Hannah G. Solomon Dared to Make a Difference
When Hannah G. Solomon looked around Chicago, the city where she was born, she saw unfairness all around her. Many people were poor and living in terrible conditions. Immigrants from other countries struggled to survive in their new home. Hannah decided to help change that. When she grew up, she founded the National Council of Jewish Women—the first organization to unite Jewish women around the country—and fought to make life better for others, especially women and children, in Chicago and beyond.
|Interest Level||Kindergarten - Grade 4|
|Reading Level||Grade 3|
|Genre||Picture Books, Social Studies|
|Category||5 Kinds of Nonfiction, 5KN: Narrative Nonfiction, Diverse Books: Feminism, Diverse Books: Social Justice, Diversity, SEL: C Social Awareness, SEL: D Relationship Skills, SEL: E Responsible Decision-Making, Social Emotional Learning|
|Publisher||Lerner Publishing Group|
|Imprint||Kar-Ben Publishing ®|
|Number of Pages||32|
Sydney Taylor Shmooze
This engaging, informative biography casts a well-deserved spotlight on a Jewish woman who achieved much, but is not well-known today. It should be read widely.
Hannah G. Solomon Dared to Make a Difference (by Bonnie Lindauer with illustrations by Sofia Moore) follows the founder of the National Council of Jewish Women (NCJW). Hannah Solomon, born in Chicago in 1858, lived through a number of historical events that are woven into the book: the Civil War, the Great Chicago Fire of 1871, the Chicago World’s Fair of 1893 (which was key to NCJW’s establishment) and the passage of the 19th Amendment that granted women the right to vote.
“Bonnie Lindauer tells Hannah’s story in an engaging way. Her descriptions, along with Sofia Moore’s beautiful, muted-color illustrations bring the era alive. The illustrations are integral to the story and are particularly effective in scenes of diverse women banding together in common cause in their efforts to improve the lot of all.” — Michal Hoschander Malen, retired librarian; current library volunteer in Efrat, Israel; editor of children’s and young adult book reviews for the Jewish Book Council, AJL Newsletter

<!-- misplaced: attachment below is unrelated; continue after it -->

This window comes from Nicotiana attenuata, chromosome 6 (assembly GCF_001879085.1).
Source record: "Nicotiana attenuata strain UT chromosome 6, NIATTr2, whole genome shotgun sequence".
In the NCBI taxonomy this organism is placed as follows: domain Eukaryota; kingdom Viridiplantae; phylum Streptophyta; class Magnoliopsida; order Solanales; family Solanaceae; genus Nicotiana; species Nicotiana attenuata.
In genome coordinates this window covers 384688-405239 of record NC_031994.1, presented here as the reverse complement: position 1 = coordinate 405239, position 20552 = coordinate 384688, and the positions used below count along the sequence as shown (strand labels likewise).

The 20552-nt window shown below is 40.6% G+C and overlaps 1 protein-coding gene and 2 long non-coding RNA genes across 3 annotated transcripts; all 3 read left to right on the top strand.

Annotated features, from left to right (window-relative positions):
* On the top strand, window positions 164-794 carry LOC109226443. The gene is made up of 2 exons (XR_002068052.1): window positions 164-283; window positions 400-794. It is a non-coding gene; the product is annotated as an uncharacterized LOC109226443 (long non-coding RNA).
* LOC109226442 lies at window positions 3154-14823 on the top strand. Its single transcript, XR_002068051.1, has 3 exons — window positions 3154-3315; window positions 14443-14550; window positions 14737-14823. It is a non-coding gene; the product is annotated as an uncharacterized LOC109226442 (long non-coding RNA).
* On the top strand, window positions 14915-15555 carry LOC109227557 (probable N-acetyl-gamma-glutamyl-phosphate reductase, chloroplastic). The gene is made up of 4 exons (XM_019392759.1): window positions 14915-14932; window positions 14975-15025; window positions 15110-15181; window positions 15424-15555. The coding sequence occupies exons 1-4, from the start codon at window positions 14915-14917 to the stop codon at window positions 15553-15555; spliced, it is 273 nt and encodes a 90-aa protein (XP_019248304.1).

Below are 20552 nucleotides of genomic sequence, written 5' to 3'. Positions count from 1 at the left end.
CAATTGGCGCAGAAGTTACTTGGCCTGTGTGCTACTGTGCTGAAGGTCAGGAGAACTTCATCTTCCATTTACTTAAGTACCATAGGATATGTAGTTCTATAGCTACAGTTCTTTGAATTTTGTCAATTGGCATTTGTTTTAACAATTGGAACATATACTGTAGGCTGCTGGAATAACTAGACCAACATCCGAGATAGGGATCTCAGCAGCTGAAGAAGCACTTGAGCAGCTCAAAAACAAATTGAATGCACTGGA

Horn Book Herald
‘Like her friends Jane Addams and Susan B. Anthony, Solomon didn’t let the rigid social mores for women in the early 1900s keep her from advocating for immigrants, the poor, and women. This accessible picture-book biography introduces a lesser-known social reformer who founded the National Council of Jewish Women, which ‘worked to help people around the country.’ Moore’s stylish illustrations evoke the era and reflect Solomon’s energy and purpose. End notes offer more about ’Chicago’s most important Jewish leader of her generation’ and Addams’s Hull House. A timeline is appended." — Kitty Flynn, Horn Book
“An interesting, informative account of a little-known woman of great achievement.” — Kirkus Reviews
Author: Bonnie Lindauer
A former high school teacher and college librarian, Bonnie Lindauer loves reading children’s books as much as she loves her favorite vanilla ice cream. She plays piano and cello, and loves to sing. She lives near San Francisco with her husband and senior rescue dog, Archie. This is her first children's book.
Illustrator: Sofia Moore
Sofia Moore is a Ukrainian-American artist and illustrator based in Las Vegas, Nevada. She grew up reading folktales in her grandmother's house and drawing princesses on the back of textbooks. She loves painting traditionally, but also layers textures both on paper and digitally.
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